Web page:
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Ka ora te whenua, ka ora te tangata

Principal investigator: Pip Pehi

Brief abstract

Māori culture demonstrates a deep connection between Māori people and their land. This strong connection to the land is something however that many non-Māori New Zealanders share also. Ka ora te whenua, ka ora te tangata is the name given to the research program that is part of the wider Te Tiaki Mahinga Kai project. The vision of the overall project Te Tiaki Mahinga Kai is of "sustained enhancement of the cultural, economic, social and environmental resilience of Māori (and ultimately of the nation as a whole) through the application of social-ecological research and matāuranga Māori (traditional Māori knowledge) to contemporary customary fisheries practices".

Ka ora te whenua, ka ora te tangata is concerned mainly with the social and cultural aspects of the practices linked with mahinga kai (traditional food-gathering sites), and specifically with mataitai and taiāpure (customary fisheries or area management tools). This program's main aim is to listen to the voices of tangata whenua (people of the land) and their communities within Aotearoa about the stories that connect us to the land and sea. Furthermore, this research hopes to share these stories to demonstrate how the health of our whenua (land) and moana (sea) are essential to the health of our people, and vice versa. This project aims to also begin the development of a measure of well-being that will be directly applicable to the place in which people live.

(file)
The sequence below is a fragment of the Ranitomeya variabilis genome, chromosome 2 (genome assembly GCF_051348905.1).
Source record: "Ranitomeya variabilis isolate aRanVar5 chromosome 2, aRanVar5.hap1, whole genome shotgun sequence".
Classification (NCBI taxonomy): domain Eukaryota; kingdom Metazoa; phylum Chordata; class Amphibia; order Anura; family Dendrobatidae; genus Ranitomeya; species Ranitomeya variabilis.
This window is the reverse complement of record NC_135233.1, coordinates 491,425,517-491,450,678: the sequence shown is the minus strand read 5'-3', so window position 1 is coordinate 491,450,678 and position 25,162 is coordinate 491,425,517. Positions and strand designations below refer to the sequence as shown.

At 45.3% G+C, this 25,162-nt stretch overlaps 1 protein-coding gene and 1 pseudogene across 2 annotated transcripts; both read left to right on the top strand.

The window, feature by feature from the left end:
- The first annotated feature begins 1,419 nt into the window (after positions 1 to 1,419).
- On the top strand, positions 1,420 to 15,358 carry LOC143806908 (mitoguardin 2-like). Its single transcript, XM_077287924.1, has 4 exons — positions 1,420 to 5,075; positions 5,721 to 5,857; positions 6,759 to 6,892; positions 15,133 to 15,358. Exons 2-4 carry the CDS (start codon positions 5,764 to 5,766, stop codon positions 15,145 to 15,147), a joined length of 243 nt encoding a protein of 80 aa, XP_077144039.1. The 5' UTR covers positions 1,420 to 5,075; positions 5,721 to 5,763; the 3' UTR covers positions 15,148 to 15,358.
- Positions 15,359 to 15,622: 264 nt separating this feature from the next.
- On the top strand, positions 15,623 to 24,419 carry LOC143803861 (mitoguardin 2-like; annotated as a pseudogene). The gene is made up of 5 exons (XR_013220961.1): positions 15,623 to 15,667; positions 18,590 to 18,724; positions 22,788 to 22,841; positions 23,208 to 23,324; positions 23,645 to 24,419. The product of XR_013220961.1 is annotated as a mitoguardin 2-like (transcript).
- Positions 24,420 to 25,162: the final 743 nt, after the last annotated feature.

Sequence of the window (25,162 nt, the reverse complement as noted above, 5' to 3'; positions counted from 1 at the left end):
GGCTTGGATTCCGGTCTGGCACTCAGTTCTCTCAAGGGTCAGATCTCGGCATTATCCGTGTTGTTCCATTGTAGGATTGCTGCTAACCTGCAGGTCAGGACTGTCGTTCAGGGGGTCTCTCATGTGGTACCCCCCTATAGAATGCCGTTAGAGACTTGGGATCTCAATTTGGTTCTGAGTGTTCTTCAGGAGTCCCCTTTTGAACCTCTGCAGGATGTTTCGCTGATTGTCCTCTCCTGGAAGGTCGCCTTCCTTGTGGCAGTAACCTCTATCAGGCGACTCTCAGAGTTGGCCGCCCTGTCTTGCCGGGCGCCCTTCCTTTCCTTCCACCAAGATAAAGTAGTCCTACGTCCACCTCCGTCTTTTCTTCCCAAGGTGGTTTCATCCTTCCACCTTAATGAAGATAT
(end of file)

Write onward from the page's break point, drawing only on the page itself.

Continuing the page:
A Participatory Action Research and Kaupapa Māori Research approach is being used to work with Tangata Tiaki and community members from 6 case studies nationally (and 2 less intensive case studies) to investigate whether cultural and environmental well-being is increased through the successful establishment and management of mataitai and taiāpure. This approach emphasises the need for participants to be involved at all stages of research, from the planning of the research project through to the collection, analysing and storage of data and then sharing the findings.

This research aims to share the stories of the research participants' relationship (and that of their communities) with their whenua and how these relationships link to their overall well-being. This project explores the role that whenua and moana play in the lives of tangata whenua and the need for Māori and communities to have governance of their own lands to contribute to their overall well-being. At the end of the day, this research hopes first and foremost to foster and develop research capacity and awareness within communities and to enhance the health of all its participants.

Funder: Ministry of Science & Innovation (MSI)

Total contract value: $232,000

Term: January 2007-March 2010

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